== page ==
Your Most Embarrassing IT Questions Answered – Part 1

Your Most Embarrassing IT Questions Answered – Part 1

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One of my favorite TV shows right now is The IT Crowd, a British comedy about three IT workers stuck in the basement office of a big company answering IT questions. And while I can relate to a lot of what the characters do in their jobs, it’s the stupid situations they get into that I love the most.

For example, the IT department’s manager Jen knows nothing about computers or anything IT related. It’s a running joke through the whole show. In one scene, she has an interview with another company and is bragging about her IT knowledge. The hiring manager asks her what the letters IT stand for because she always wanted to know but was too afraid to ask. Jen, of course, doesn’t know either, but she’s too embarrassed to admit it. And her coworkers aren’t very helpful:

I don’t think anyone should ever feel embarrassed for needing clarification on computer basics. After all, technology changes are happening so fast these days, it can really be hard to keep up. And while you may feel tempted to assume you know what IT is all about, it can also get you into some tough situations down the line.

So, here’s a quick list of IT terms and new technologies with their definitions.

IT stands for information technology, Jen. Basically, IT is about using computers, software, applications and networks to store and share information – something we all do on a daily basis. It’s widely known that we live in the ‘information age’ because we are so dependent on information technology. An IT Department, like the one in The IT Crowd, is responsible for managing the computers, networks and other technical areas of the business. Smaller companies may choose to outsource these functions.

Cloud computing is an example of information technology. It refers to storing and accessing data and programs over the Internet rather than your computer’s hard drive. The cloud is just metaphor for the Internet. Although it’s nice to think of, your data does not live in the clouds in the sky, but rather server space in a data warehouse. With an online connection, cloud computing can be done anywhere, anytime. These days, data storage via the Internet is available for both consumers and businesses, for free and at a range of costs depending on storage needs.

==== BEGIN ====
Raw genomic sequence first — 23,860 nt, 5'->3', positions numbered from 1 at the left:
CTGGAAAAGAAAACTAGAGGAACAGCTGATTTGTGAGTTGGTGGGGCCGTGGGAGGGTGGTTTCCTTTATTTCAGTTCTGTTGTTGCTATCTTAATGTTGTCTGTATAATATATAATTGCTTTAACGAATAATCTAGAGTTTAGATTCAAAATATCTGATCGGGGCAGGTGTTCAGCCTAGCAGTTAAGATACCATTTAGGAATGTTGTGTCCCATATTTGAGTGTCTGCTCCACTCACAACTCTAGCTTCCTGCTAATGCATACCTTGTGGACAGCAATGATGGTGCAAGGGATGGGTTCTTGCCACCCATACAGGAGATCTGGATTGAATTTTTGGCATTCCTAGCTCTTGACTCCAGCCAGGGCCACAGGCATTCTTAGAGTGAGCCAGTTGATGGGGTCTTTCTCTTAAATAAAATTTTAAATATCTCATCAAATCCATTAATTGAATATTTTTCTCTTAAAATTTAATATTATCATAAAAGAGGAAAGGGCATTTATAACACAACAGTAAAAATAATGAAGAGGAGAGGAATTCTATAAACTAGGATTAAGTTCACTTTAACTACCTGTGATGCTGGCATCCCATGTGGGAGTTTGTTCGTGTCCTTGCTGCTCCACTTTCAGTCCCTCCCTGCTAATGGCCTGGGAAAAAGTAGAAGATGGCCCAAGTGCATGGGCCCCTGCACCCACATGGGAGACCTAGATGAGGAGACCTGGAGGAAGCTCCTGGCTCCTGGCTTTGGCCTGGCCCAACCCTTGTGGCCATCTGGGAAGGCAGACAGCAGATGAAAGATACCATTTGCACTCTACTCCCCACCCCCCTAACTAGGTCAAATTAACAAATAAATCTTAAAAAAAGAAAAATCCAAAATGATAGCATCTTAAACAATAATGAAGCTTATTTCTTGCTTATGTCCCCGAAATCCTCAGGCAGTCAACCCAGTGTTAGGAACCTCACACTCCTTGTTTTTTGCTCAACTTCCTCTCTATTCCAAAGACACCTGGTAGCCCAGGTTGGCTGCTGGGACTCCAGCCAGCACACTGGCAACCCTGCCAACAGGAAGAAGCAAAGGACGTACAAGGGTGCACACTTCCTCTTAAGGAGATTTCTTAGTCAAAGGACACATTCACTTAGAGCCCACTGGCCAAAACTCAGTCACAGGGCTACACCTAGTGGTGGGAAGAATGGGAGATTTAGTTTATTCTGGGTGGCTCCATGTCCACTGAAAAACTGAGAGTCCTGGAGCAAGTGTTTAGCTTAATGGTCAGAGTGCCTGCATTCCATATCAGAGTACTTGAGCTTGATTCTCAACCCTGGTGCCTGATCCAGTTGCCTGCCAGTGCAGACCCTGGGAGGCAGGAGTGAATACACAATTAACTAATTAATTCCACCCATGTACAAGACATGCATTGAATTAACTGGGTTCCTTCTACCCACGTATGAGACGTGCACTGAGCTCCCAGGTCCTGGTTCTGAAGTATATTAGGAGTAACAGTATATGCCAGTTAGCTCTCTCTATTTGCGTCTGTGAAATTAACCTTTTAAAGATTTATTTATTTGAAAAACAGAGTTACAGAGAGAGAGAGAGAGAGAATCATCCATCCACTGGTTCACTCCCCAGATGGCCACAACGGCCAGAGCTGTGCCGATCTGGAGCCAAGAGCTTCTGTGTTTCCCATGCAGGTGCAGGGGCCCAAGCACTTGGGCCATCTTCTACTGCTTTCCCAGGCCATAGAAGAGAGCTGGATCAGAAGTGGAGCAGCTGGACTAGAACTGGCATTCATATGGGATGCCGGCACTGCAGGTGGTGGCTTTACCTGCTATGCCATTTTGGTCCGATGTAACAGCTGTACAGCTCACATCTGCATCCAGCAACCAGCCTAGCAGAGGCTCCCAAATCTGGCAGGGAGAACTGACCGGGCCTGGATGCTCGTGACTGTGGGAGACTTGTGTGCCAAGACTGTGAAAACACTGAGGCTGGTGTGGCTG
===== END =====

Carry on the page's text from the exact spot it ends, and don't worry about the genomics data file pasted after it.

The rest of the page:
PC stands for personal computer used by a single person. Many people may see a distinction between PCs and MAC computers, though they are essentially the same. In the early days of the ‘80’s when PCs where first made available, IBM and Macintosh were the two big competitors in the personal computer market. PC described an IBM-compatible computer in contrast to an Apple Macintosh computer. Again, these days they are the same. They both use the same hardware components and Intel processing chips. Although Apple has its own operating system (see below), you can install the Microsoft Windows operating system and the Office software suite in an Apple computer – and vice versa with the Apple OS and programs.

An operating system (or OS) manages computer hardware and provides common services for other computer programs. It’s not an exaggeration to say that a computer is useless without an operating system. The OS performs basic tasks like input from a keyboard, output to the screen and memory allocation. Most desktop PCs come preloaded with Microsoft Windows. Macintosh computers come pre-loaded with Mac OS. Large corporate servers may use Linux. Smartphones and tablet PCs also have operating systems to run applications and programs. Examples of a mobile OS include Apple iOS, Google Android, Research in Motion’s BlackBerry OS, Nokia’s Symbian and Microsoft’s Windows Phone OS.

A processor or CPU (central processing unit) is the central component of computer hardware used to perform calculations and run programs. All the “computing” in a computer happens in the CPU, interpreting and executing instructions and data contained in software programs. The power and performance of the CPU determines a computer’s overall performance. Computers running on Windows and Linux operating systems use Intel processors, and now Macintosh computers do as well. The other largest manufacturer of processors is AMD that also work well with Windows and Linux.

Feel free to comment or send me an email at clay@bluediamondpc.com if you’d like any more explanation on these technology terms. Again, don’t be embarrassed! Each month I’ll continue this series with most frequently asked basics or how-to posts.

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